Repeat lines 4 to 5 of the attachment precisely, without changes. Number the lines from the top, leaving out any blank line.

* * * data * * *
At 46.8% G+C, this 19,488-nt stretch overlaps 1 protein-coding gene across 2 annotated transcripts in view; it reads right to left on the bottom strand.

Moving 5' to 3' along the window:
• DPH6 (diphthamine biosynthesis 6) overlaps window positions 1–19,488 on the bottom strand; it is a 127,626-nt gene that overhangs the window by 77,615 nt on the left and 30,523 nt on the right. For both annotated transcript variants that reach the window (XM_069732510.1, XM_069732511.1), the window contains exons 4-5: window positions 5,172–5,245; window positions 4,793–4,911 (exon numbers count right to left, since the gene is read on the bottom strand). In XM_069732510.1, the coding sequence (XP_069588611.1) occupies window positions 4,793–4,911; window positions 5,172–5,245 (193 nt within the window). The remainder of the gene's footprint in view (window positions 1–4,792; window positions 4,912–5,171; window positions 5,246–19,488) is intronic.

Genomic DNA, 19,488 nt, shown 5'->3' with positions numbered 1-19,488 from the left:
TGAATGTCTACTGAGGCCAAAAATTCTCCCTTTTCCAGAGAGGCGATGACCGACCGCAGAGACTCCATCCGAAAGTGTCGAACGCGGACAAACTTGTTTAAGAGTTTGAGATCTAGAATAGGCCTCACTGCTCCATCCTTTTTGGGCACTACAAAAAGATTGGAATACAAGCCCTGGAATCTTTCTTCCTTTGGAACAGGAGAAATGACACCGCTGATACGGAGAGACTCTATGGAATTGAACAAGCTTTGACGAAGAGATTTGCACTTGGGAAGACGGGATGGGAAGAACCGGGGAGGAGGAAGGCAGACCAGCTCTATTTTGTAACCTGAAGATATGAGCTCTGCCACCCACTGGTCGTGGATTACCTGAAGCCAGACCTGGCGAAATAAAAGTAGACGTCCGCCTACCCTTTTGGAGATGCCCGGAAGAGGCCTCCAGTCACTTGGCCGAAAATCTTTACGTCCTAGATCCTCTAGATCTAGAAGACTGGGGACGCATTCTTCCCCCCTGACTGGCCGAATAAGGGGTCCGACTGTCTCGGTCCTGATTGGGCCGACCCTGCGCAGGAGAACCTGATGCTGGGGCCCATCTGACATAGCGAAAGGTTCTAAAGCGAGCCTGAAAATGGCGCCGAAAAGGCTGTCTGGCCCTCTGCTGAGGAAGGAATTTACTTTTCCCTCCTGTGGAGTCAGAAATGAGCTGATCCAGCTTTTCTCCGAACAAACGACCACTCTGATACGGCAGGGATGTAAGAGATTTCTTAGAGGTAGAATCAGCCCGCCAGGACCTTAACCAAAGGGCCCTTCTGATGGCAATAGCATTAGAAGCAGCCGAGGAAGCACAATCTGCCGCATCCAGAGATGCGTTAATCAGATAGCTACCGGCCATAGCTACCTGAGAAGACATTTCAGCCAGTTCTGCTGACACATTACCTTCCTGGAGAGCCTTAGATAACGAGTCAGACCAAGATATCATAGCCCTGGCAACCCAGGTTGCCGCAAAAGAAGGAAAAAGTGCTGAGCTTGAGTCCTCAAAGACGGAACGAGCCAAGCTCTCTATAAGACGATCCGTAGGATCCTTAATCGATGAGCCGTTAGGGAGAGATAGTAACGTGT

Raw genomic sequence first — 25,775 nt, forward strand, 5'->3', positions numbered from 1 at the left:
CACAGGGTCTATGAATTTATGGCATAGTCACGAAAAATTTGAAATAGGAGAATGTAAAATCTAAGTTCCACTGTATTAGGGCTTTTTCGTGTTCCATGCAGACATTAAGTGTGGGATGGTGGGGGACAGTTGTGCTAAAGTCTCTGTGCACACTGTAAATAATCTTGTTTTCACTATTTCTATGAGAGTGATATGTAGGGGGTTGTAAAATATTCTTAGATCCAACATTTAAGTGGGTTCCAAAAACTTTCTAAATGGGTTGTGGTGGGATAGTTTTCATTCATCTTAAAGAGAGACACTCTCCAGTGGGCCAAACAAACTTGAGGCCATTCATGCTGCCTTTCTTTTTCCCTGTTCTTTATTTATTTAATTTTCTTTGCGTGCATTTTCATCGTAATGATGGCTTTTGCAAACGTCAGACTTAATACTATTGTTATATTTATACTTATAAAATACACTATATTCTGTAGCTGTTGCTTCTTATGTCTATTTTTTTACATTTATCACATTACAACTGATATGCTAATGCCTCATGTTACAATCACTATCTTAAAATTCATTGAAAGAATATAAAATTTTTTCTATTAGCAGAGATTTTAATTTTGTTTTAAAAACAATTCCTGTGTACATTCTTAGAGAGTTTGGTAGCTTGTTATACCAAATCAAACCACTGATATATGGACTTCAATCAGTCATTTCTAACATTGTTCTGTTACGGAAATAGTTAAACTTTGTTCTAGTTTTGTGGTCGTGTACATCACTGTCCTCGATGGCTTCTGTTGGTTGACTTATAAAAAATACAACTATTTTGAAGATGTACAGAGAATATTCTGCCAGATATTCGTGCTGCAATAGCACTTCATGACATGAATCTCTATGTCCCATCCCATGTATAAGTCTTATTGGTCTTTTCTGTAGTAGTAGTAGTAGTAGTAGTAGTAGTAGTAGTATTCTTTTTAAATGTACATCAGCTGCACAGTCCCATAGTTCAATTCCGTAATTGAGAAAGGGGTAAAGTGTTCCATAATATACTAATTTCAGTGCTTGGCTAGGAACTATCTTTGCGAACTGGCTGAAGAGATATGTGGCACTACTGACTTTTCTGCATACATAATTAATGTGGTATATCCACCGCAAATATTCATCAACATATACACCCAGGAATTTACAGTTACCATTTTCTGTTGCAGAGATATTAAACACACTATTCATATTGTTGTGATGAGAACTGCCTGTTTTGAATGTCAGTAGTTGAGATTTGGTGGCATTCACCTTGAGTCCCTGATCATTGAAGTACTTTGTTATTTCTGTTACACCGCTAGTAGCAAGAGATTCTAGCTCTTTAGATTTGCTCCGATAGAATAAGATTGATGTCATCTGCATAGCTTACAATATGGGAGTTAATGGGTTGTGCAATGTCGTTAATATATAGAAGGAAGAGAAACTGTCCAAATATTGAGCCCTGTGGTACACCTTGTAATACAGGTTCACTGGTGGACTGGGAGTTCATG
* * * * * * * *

Genomic DNA, 19,488 nt, shown 5'->3' with positions numbered 1-19,488 from the left:
TGAATGTCTACTGAGGCCAAAAATTCTCCCTTTTCCAGAGAGGCGATGACCGACCGCAGAGACTCCATCCGAAAGTGTCGAACGCGGACAAACTTGTTTAAGAGTTTGAGATCTAGAATAGGCCTCACTGCTCCATCCTTTTTGGGCACTACAAAAAGATTGGAATACAAGCCCTGGAATCTTTCTTCCTTTGGAACAGGAGAAATGACACCGCTGATACGGAGAGACTCTATGGAATTGAACAAGCTTTGACGAAGAGATTTGCACTTGGGAAGACGGGATGGGAAGAACCGGGGAGGAGGAAGGCAGACCAGCTCTATTTTGTAACCTGAAGATATGAGCTCTGCCACCCACTGGTCGTGGATTACCTGAAGCCAGACCTGGCGAAATAAAAGTAGACGTCCGCCTACCCTTTTGGAGATGCCCGGAAGAGGCCTCCAGTCACTTGGCCGAAAATCTTTACGTCCTAGATCCTCTAGATCTAGAAGACTGGGGACGCATTCTTCCCCCCTGACTGGCCGAATAAGGGGTCCGACTGTCTCGGTCCTGATTGGGCCGACCCTGCGCAGGAGAACCTGATGCTGGGGCCCATCTGACATAGCGAAAGGTTCTAAAGCGAGCCTGAAAATGGCGCCGAAAAGGCTGTCTGGCCCTCTGCTGAGGAAGGAATTTACTTTTCCCTCCTGTGGAGTCAGAAATGAGCTGATCCAGCTTTTCTCCGAACAAACGACCACTCTGATACGGCAGGGATGTAAGAGATTTCTTAGAGGTAGAATCAGCCCGCCAGGACCTTAACCAAAGGGCCCTTCTGATGGCAATAGCATTAGAAGCAGCCGAGGAAGCACAATCTGCCGCATCCAGAGATGCGTTAATCAGATAGCTACCGGCCATAGCTACCTGAGAAGACATTTCAGCCAGTTCTGCTGACACATTACCTTCCTGGAGAGCCTTAGATAACGAGTCAGACCAAGATATCATAGCCCTGGCAACCCAGGTTGCCGCAAAAGAAGGAAAAAGTGCTGAGCTTGAGTCCTCAAAGACGGAACGAGCCAAGCTCTCTATAAGACGATCCGTAGGATCCTTAATCGATGAGCCGTTAGGGAGAGATAGTAACGTGT